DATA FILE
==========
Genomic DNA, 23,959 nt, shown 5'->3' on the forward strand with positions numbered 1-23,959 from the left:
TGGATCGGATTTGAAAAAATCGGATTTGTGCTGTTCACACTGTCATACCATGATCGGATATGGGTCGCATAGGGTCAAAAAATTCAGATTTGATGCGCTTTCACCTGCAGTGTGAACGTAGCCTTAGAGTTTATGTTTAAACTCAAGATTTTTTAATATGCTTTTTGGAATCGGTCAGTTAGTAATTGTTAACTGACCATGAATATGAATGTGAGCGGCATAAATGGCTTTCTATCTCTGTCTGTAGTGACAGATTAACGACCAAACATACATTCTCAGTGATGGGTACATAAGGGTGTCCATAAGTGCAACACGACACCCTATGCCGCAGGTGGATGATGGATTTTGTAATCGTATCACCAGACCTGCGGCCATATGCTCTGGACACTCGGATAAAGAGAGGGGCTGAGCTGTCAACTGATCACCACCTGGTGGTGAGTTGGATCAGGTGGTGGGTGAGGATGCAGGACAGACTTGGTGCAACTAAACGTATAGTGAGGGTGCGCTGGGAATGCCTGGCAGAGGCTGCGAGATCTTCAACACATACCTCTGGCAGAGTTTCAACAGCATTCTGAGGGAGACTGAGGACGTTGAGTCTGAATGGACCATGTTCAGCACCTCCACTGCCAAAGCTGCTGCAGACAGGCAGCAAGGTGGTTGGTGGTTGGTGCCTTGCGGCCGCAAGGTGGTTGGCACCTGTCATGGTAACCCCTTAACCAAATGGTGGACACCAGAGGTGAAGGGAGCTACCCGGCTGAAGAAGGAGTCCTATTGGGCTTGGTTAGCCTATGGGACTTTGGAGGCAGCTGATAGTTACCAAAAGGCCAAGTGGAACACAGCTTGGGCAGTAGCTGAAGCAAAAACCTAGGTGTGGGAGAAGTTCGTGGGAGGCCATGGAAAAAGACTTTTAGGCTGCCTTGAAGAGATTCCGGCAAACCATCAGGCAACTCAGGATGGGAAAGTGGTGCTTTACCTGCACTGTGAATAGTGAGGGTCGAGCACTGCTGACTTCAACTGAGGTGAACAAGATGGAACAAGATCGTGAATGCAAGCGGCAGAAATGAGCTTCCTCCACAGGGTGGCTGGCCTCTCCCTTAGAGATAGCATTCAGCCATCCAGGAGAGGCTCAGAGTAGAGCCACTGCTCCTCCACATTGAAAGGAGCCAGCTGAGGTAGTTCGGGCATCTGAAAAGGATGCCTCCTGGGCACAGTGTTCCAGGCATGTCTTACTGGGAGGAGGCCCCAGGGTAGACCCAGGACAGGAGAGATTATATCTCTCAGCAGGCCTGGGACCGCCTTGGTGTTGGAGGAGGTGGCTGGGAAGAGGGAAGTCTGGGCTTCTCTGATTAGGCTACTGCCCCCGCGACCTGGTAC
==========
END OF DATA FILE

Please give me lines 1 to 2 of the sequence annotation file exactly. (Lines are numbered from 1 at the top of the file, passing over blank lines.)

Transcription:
Genomic DNA, 23,959 nt, shown 5'->3' on the forward strand with positions numbered 1-23,959 from the left:
TGGATCGGATTTGAAAAAATCGGATTTGTGCTGTTCACACTGTCATACCATGATCGGATATGGGTCGCATAGGGTCAAAAAATTCAGATTTGATGCGCTTTCACCTGCAGTGTGAACGTAGCCTTAGAGTTTATGTTTAAACTCAAGATTTTTTAATATGCTTTTTGGAATCGGTCAGTTAGTAATTGTTAACTGACCATGAATATGAATGTGAGCGGCATAAATGGCTTTCTATCTCTGTCTGTAGTGACAGATTAACGACCAAACATACATTCTCAGTGATGGGTACATAAGGGTGTCCATAAGTGCAACACGACACCCTATGCCGCAGGTGGATGATGGATTTTGTAATCGTATCACCAGACCTGCGGCCATATGCTCTGGACACTCGGATAAAGAGAGGGGCTGAGCTGTCAACTGATCACCACCTGGTGGTGAGTTGGATCAGGTGGTGGGTGAGGATGCAGGACAGACTTGGTGCAACTAAACGTATAGTGAGGGTGCGCTGGGAATGCCTGGCAGAGGCTGCGAGATCTTCAACACATACCTCTGGCAGAGTTTCAACAGCATTCTGAGGGAGACTGAGGACGTTGAGTCTGAATGGACCATGTTCAGCACCTCCACTGCCAAAGCTGCTGCAGACAGGCAGCAAGGTGGTTGGTGGTTGGTGCCTTGCGGCCGCAAGGTGGTTGGCACCTGTCATGGTAACCCCTTAACCAAATGGTGGACACCAGAGGTGAAGGGAGCTACCCGGCTGAAGAAGGAGTCCTATTGGGCTTGGTTAGCCTATGGGACTTTGGAGGCAGCTGATAGTTACCAAAAGGCCAAGTGGAACACAGCTTGGGCAGTAGCTGAAGCAAAAACCTAGGTGTGGGAGAAGTTCGTGGGAGGCCATGGAAAAAGACTTTTAGGCTGCCTTGAAGAGATTCCGGCAAACCATCAGGCAACTCAGGATGGGAAAGTGGTGCTTTACCTGCACTGTGAATAGTGAGGGTCGAGCACTGCTGACTTCAACTGAGGTGAACAAGATGGAACAAGATCGTGAATGCAAGCGGCAGAAATGAGCTTCCTCCACAGGGTGGCTGGCCTCTCCCTTAGAGATAGCATTCAGCCATCCAGGAGAGGCTCAGAGTAGAGCCACTGCTCCTCCACATTGAAAGGAGCCAGCTGAGGTAGTTCGGGCATCTGAAAAGGATGCCTCCTGGGCACAGTGTTCCAGGCATGTCTTACTGGGAGGAGGCCCCAGGGTAGACCCAGGACAGGAGAGATTATATCTCTCAGCAGGCCTGGGACCGCCTTGGTGTTGGAGGAGGTGGCTGGGAAGAGGGAAGTCTGGGCTTCTCTGATTAGGCTACTGCCCCCGCGACCTGGTAC